We rarely think about intrinsic motivation. These are our sincere desires, and to explain our condition, one word is enough - “I want”. Children enjoy listening to the music of their favorite band, making something with their own hands, or reading adventure novels because they enjoy doing it.
Extrinsic motivation can be different - from pocket money to grades at school. It boils down to the phrase: "Do this, and you will get this."
Some parents promise to take their child to the zoo for good studies, others buy gadgets or even pay money. The problem is that it doesn’t work: the student is studying just as badly, and in addition, he is also offended that he did not receive what he was promised!
Teachers are trying to motivate in seemingly more noble ways: they introduce different titles (best student of the month), give indulgences to good students. Most often it happens like this: one and the same child becomes the best student of the month, and a narrow circle of schoolchildren, whose composition never changes, receives relief. Others just feel like failures.
When we say, "Do this and you will get this," the child at first takes the promise with enthusiasm. Along with this, the instinct of self-preservation works for him.
He asks himself: “Why take the risk and take the test yourself? It is better to write off from an excellent student, so it is more reliable. " It turns out that there is a substitution of goals: not study for the sake of knowledge, but study for the sake of receiving an award.
Extrinsic motivation can work great, but only with intrinsic motivation. By itself, she does not move forward, but forces him to "serve the number", to get what you want as soon as possible, cursing what you do for this.
Small children are ready to learn and do not demand anything for it. They have a highly developed intrinsic motivation: they learn simply because they are interested in it.
Those children who have retained intrinsic motivation learn effectively. And the rest are considered incapable, but they are not. Some students receive solid deuces, but at the same time they prove themselves in other areas.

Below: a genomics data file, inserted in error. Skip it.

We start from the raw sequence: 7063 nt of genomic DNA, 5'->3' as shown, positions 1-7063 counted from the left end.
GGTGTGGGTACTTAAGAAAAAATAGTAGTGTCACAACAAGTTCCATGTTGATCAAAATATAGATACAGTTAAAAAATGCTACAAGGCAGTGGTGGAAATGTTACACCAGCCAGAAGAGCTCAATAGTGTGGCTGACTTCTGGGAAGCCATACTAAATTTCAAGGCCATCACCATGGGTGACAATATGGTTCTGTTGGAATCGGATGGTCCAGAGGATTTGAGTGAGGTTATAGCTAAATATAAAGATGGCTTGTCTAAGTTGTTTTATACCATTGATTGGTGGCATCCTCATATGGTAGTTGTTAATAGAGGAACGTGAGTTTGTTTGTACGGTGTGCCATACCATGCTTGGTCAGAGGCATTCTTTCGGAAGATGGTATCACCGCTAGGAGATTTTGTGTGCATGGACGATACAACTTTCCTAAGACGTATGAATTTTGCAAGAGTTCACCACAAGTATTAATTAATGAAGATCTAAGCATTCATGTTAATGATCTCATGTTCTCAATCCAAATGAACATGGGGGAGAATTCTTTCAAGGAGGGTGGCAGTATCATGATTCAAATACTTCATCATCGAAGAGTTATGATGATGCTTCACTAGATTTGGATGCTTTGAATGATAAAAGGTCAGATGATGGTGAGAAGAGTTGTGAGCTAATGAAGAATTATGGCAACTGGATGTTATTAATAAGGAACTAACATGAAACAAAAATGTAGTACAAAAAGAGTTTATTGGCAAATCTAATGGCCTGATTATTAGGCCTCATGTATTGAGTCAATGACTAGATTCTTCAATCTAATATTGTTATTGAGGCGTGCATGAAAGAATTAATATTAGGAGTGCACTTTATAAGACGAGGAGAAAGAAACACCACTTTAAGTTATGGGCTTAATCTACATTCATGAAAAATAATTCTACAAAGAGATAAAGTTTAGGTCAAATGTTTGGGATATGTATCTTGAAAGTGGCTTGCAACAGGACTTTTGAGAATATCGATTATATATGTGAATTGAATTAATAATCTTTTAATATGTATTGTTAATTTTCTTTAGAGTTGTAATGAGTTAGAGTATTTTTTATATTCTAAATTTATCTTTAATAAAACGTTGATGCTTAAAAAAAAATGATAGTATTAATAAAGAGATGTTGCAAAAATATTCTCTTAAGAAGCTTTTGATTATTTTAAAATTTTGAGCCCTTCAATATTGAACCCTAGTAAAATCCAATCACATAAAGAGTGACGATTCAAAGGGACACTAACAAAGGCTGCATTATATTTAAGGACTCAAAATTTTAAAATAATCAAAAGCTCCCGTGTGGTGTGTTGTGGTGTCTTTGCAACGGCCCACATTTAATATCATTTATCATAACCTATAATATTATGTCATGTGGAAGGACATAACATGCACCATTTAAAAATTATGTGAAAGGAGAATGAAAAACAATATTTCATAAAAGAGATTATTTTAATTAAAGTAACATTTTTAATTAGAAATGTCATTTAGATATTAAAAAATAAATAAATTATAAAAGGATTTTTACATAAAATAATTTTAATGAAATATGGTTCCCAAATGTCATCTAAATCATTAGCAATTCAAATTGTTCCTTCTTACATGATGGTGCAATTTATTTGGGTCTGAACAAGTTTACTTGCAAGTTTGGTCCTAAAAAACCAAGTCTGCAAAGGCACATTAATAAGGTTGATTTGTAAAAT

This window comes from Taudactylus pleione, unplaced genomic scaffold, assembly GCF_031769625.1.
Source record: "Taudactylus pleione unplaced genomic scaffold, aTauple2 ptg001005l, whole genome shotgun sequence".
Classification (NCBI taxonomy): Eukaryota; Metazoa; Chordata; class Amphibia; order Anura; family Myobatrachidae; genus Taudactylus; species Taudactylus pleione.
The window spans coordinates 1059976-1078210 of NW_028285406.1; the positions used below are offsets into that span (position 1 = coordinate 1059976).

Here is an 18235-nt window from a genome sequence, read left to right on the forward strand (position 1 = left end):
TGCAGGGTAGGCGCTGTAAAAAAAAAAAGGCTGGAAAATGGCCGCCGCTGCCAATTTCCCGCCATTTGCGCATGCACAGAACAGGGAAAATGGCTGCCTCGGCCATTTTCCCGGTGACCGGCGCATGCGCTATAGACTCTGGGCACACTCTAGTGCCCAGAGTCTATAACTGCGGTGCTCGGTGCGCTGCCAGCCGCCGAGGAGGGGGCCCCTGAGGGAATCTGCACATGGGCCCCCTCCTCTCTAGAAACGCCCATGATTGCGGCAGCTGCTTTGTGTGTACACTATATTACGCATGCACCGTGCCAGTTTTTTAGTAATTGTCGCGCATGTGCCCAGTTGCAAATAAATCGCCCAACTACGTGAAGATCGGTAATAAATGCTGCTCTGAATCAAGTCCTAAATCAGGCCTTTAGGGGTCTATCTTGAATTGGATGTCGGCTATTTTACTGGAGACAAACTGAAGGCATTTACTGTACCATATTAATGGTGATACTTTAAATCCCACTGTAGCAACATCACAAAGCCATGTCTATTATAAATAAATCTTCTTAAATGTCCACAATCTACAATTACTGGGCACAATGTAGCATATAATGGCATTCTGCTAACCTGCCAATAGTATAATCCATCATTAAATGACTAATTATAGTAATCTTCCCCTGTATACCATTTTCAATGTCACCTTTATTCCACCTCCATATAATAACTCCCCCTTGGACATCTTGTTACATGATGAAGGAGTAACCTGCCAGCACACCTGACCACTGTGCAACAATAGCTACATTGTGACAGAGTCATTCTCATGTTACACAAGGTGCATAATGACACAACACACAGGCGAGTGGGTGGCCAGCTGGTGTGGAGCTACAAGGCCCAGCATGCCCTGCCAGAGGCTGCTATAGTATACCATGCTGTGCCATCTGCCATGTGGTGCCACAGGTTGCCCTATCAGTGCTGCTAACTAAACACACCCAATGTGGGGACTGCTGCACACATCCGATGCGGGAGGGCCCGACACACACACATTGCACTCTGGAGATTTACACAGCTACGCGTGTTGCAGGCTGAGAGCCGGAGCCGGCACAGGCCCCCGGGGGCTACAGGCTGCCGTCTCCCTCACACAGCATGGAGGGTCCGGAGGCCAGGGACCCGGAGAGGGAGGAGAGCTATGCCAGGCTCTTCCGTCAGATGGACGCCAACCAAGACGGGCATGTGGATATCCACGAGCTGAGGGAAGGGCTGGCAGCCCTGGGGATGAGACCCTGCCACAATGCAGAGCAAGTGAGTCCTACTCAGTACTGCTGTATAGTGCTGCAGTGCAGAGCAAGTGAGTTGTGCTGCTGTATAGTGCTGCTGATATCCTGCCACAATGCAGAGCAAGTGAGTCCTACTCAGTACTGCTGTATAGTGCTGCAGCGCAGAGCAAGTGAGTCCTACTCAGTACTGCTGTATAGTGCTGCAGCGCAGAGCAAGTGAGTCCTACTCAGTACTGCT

For example, they know by heart dozens of songs of their favorite artist (but in algebra they cannot remember the multiplication table). Or they avidly read science fiction (while they don't touch classical literature). They are just interested. This is the essence of intrinsic motivation. Rewards destroy intrinsic motivation.
Getting motivated to study again is a long process, and success largely depends on the parents. Adults first of all need to think about the three "S": content, cooperation and freedom of choice.
When a child does not comply with our request, we look for ways to influence his behavior. Start with something else: think about how reasonable your request is. Probably, nothing bad will happen if in physics the child receives not only fours and fives. And children ignore the request “not to make noise” not because they are naughty, but because of the psychological characteristics of their age.
Unfortunately, many parents are not familiar with this word in the context of communication with a child. But the older your children are, the more often you should involve them in cooperation. Discuss, explain, make plans together. Try to talk to your child like an adult. Do not take hostility to the desire of a 15-year-old boy to become an astronaut. Calmly explain why you think this is unrealistic. Perhaps, in your words, the son will find an internal motivation for growth.
The child should feel like a part of the process, then he will be more responsible in solving problems. When he misbehaves, ask him why. You may argue that you already know what the matter is, but try it anyway. Perhaps the answer will surprise you!
It is not easy to correct the inner state of the child, but still work in this direction can bear fruit.
For example, you may not like your daughter's new image, but you have to accept it. In other words, this is not about indulgence, but about understanding.
If you and your child are close enough, just talk first. Ask what he is interested in and what problems arise in his studies. Find a way out of the situation together.
Often there is no intrinsic motivation, because the child does not understand why he even needs these formulas, endless rules and theorems. It is important to decide what the child wants to do after school. Long conversations with parents, counseling on career guidance, and books for teenagers will help to understand this .
In studying, you need to try to combine the child's sincere interests (intrinsic motivation) with school subjects. This process is individual and requires a lot of attention from the parents.
For example, you can learn English using your favorite movies (there are even entire programs dedicated to cult films). A teenager who loves computer games will certainly be carried away by programming and the sciences associated with it.
To draw out this intrinsic motivation from the child is the task of the tasks. But for sensitive, thinking, sincerely interested parents, this will not be a problem.